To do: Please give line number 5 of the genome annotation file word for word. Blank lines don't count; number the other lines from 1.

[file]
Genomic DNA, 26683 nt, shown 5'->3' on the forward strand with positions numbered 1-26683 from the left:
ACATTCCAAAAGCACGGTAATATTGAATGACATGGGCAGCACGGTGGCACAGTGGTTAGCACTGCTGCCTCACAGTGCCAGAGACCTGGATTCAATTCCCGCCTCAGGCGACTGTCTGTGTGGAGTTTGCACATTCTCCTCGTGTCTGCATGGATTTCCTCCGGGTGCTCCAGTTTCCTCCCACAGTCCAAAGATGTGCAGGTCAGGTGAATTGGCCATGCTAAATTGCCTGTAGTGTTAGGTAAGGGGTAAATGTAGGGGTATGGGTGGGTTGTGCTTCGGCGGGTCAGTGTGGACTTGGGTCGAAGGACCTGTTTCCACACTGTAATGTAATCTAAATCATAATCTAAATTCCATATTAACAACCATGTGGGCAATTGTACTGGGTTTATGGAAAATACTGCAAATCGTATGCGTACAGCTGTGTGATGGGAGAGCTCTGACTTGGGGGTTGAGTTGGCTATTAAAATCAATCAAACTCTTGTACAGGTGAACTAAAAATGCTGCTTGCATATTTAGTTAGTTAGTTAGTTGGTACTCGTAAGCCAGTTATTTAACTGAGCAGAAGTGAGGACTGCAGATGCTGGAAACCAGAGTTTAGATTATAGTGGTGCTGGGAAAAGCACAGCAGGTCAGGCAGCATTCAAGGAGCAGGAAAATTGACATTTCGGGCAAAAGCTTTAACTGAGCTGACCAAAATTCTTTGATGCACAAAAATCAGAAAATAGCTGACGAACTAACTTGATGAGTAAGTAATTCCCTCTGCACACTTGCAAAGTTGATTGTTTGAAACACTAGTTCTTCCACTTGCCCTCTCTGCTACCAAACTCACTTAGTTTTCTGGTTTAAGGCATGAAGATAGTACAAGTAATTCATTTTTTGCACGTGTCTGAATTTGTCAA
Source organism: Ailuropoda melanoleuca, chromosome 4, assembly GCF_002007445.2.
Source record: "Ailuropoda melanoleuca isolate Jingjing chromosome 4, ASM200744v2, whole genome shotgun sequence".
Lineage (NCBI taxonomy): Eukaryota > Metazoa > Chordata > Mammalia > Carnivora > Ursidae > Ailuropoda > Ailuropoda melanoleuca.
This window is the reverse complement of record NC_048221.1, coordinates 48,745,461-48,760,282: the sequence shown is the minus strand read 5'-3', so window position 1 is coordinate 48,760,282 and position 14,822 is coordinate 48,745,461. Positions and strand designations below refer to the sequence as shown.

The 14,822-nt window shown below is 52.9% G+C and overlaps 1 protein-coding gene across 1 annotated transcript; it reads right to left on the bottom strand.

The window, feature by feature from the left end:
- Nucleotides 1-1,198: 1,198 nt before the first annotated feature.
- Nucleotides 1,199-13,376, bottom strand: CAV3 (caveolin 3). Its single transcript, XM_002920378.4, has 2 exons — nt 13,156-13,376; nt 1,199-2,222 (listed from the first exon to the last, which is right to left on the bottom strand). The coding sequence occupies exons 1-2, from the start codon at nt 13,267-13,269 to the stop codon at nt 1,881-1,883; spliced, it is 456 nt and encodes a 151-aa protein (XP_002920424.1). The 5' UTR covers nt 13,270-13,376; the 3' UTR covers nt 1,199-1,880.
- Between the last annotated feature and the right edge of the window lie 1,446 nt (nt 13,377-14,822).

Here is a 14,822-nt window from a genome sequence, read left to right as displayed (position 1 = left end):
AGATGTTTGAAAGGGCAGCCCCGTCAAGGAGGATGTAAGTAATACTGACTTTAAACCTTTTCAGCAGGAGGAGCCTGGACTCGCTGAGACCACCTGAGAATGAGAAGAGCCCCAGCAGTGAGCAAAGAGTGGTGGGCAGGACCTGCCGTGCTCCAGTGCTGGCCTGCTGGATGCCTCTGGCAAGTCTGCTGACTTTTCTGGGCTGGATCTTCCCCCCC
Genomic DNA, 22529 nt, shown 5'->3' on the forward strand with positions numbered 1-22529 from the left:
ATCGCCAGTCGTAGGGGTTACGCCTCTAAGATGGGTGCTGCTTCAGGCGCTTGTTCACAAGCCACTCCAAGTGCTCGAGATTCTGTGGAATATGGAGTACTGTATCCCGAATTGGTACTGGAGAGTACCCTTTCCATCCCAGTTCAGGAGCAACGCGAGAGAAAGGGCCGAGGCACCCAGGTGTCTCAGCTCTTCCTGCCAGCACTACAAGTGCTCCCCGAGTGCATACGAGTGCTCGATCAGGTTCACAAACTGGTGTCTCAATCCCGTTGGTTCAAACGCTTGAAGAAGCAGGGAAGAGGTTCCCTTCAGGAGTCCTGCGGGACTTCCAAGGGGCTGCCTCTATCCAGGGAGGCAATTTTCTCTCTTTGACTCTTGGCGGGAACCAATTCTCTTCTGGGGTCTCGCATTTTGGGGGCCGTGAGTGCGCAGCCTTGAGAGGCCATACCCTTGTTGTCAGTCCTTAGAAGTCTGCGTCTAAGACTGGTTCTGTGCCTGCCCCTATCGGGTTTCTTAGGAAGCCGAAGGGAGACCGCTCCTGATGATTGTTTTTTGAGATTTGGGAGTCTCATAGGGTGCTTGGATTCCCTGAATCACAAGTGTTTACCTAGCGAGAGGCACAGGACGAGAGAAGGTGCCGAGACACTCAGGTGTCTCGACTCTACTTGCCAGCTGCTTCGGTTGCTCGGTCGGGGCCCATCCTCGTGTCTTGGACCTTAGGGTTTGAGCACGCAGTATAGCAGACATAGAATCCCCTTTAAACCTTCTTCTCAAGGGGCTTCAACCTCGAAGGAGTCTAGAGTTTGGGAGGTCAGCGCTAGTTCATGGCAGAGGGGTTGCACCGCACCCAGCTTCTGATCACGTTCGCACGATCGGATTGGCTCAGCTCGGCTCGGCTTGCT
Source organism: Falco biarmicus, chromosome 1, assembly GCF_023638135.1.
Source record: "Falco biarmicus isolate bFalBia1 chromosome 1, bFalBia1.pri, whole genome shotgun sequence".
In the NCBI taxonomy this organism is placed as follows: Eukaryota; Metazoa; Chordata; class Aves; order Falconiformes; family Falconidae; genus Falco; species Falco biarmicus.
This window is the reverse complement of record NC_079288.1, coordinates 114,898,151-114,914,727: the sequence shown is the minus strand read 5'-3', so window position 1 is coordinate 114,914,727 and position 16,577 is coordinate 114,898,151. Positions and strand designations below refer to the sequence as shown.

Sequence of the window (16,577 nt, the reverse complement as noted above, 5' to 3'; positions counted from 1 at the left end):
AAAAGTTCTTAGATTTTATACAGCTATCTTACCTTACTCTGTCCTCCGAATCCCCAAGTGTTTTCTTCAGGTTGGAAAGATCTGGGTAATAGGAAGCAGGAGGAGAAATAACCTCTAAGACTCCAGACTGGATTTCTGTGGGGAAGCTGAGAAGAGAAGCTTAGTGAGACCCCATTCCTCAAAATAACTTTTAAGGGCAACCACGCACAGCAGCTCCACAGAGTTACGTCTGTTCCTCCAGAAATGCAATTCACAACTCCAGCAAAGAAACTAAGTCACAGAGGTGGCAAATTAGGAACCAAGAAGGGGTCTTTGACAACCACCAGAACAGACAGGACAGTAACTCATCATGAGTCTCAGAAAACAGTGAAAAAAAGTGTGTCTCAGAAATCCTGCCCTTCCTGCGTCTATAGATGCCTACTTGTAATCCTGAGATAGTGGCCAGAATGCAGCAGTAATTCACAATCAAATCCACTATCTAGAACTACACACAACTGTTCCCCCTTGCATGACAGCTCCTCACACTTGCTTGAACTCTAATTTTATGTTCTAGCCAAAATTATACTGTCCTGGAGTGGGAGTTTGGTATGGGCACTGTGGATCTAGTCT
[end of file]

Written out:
Lineage (NCBI taxonomy): Eukaryota > Metazoa > Chordata > Mammalia > Carnivora > Ursidae > Ailuropoda > Ailuropoda melanoleuca.